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What you need to know for 01/22/2018

Schenectady landlords speak up on inspections

Schenectady landlords speak up on inspections

Schenectady’s landlords are learning the art of public negotiation.

Schenectady’s landlords are learning the art of public negotiation.

The Schenectady Landlords Influencing Change group crafted a detailed counterproposal to the rental inspection changes up for a public hearing Monday night.

The group also came up with a strategy for presenting their detailed proposal despite the council’s three-minute time limit for speakers.

They wrote a nine-minute presentation and passed it from hand to hand, each person picking up precisely where the last person left off.

Their main point was that they wanted inspections done every three years, regardless of how many tenants live in the apartment during that time.

“That would be very nice,” said landlord Bharath Arjoon.

Currently, the unit must be inspected each time a tenant moves out; the city’s proposal would let landlords choose whether to get units inspected every year or when tenants move.

SLIC landlords had previously argued against ever having inspections. But council members said they would not budge on that point, because some tenants are living in substandard conditions.

So this time the landlords focused on making the inspections more tolerable.

They asked the council to give them a checklist so they could be sure their units would pass inspection.

“Landlords are sometimes unaware of what inspectors are looking for, so this will give them a heads up,” Arjoon said.

Council members said after the meeting that they were inclined to support the landlords on that point, even though it might be a lengthy list.

“Not the entire book of codes, but a summary,” Councilman Carl Erikson said. “I think it’s a great idea.” Council President Margaret King agreed, saying, “That makes a lot of sense.”

Erikson said a checklist could keep inspectors from missing items and give landlords a sense of consistency.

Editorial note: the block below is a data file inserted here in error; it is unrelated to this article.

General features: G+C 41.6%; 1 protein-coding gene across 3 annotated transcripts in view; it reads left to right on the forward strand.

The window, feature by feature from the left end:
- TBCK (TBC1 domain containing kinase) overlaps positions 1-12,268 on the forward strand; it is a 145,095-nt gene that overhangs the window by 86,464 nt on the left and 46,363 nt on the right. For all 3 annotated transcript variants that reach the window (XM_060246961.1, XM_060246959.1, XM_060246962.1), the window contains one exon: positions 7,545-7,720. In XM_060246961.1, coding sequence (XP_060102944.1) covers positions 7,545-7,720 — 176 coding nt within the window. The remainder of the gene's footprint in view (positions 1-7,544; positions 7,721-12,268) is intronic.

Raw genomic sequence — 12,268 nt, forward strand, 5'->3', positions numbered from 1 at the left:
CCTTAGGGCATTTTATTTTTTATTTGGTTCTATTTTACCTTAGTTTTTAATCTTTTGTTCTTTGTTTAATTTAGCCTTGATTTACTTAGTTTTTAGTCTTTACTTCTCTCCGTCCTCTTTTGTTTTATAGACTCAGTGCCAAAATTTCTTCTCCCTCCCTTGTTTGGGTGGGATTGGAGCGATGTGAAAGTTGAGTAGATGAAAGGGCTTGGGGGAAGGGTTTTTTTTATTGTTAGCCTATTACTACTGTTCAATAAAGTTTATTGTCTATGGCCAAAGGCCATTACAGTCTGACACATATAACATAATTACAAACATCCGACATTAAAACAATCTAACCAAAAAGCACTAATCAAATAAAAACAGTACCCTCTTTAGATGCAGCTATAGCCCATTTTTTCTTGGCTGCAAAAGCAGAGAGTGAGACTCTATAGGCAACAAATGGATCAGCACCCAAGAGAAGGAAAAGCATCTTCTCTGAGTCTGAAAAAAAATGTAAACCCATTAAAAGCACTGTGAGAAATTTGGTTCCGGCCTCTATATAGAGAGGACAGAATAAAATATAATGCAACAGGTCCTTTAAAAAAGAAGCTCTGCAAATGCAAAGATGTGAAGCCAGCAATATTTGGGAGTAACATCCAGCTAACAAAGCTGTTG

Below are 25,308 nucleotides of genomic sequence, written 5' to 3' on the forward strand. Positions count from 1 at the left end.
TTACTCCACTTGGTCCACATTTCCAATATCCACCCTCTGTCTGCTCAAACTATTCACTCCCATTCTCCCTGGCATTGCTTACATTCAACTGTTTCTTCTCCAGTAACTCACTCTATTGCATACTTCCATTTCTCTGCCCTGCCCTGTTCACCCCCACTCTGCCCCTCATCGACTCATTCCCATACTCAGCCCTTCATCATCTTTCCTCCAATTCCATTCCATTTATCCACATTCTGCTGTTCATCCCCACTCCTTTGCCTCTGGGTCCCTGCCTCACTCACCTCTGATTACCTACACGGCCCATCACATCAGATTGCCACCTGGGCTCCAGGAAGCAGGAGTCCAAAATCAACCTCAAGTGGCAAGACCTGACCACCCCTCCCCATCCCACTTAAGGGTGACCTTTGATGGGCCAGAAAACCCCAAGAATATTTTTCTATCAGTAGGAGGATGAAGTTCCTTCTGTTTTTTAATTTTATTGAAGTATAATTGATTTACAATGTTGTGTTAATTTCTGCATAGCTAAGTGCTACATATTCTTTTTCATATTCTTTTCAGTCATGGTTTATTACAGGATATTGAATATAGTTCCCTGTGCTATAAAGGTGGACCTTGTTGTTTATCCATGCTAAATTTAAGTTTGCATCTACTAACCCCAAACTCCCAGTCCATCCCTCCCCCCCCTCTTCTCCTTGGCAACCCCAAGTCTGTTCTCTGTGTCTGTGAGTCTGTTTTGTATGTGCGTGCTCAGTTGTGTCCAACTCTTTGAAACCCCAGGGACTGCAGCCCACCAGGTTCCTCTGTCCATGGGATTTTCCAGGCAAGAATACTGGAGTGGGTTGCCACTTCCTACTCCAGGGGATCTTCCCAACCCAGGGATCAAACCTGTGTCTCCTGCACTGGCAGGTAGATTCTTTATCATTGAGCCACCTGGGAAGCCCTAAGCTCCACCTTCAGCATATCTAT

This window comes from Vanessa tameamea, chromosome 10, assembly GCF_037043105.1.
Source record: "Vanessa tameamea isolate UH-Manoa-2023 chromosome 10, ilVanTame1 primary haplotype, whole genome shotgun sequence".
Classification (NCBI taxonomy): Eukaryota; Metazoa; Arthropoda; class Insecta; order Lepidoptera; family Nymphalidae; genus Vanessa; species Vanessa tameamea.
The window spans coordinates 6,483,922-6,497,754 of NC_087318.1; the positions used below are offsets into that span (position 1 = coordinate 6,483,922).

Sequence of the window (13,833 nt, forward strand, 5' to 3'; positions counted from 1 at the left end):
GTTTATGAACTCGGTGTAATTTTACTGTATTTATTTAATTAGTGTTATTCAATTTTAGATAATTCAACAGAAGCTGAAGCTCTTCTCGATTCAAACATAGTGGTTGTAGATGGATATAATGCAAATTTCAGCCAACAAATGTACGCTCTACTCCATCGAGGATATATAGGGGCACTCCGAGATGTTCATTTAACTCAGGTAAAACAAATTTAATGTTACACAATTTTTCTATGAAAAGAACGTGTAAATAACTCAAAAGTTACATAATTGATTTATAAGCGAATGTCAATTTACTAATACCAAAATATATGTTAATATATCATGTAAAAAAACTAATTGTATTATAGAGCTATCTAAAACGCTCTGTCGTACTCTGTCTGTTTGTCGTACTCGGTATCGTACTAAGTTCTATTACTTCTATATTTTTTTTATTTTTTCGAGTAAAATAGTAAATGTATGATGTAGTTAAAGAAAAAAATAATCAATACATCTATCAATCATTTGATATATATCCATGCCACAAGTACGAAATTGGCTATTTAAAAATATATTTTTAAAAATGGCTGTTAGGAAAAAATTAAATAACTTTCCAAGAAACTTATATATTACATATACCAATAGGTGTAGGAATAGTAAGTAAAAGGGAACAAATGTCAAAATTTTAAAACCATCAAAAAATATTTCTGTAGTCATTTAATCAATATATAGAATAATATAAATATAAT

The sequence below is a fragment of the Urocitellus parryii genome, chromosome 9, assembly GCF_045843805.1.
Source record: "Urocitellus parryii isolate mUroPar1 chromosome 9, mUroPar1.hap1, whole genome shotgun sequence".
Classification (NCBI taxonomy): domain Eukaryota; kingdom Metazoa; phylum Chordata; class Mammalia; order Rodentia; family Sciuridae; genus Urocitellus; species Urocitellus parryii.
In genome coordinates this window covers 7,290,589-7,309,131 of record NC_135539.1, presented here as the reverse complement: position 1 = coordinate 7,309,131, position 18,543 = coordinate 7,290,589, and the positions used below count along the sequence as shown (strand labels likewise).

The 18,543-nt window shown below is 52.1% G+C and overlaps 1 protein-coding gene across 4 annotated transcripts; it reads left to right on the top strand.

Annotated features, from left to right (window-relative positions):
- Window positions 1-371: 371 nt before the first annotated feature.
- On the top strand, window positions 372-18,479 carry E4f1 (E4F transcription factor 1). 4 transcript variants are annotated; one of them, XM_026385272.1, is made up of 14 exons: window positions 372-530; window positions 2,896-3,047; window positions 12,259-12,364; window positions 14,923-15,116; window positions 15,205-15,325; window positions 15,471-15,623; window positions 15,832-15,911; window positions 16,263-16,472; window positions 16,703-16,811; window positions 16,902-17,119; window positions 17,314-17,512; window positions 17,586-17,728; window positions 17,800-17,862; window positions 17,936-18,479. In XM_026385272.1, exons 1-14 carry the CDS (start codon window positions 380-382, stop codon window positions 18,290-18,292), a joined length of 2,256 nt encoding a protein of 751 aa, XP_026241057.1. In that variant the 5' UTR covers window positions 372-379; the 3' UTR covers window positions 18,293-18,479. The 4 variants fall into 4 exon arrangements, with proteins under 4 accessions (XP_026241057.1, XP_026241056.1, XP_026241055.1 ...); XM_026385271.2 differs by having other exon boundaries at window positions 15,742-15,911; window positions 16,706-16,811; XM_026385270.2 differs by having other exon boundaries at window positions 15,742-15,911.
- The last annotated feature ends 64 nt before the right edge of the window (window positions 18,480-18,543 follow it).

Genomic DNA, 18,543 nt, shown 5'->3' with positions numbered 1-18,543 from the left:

“Because one of the things you don’t want people to think — whether it’s a perceived issue or a real issue — is that my house is being judged differently from your house,” he said.

Some landlords have complained that they are sometimes inspected more strictly than others.

But council members did not seem as willing to make the other major change proposed by the group — a fee decrease.

Landlord Bob Burgess asked the council to reduce its inspection fee, which has risen sharply in recent years and is slated to go much higher under various scenarios in the proposed amendments.

He said the original inspection fee of $25 should be reinstated to prove to landlords that the city is not simply milking landlords for money.

If the fee is decreased, he said, “We firmly believe that compliance can double.”

He added that the city’s real goal should be getting buildings up to code — not getting money.

“Not only will the compliance percentage increase, but most importantly, as more and more landlords come on board, the resulting upgrades and further attention to property will bring on that desperately sought-after improved quality of housing throughout the entire city of Schenectady,” he said.

But changing the fee is dicey. The city’s financial condition is precarious — so much so that a bank recently denied the city’s application for a routine car loan because of its unusually high debt load.

King and Erikson said they would discuss reducing the fee — but made no promises.

“We’ve got to talk about that,” King said.

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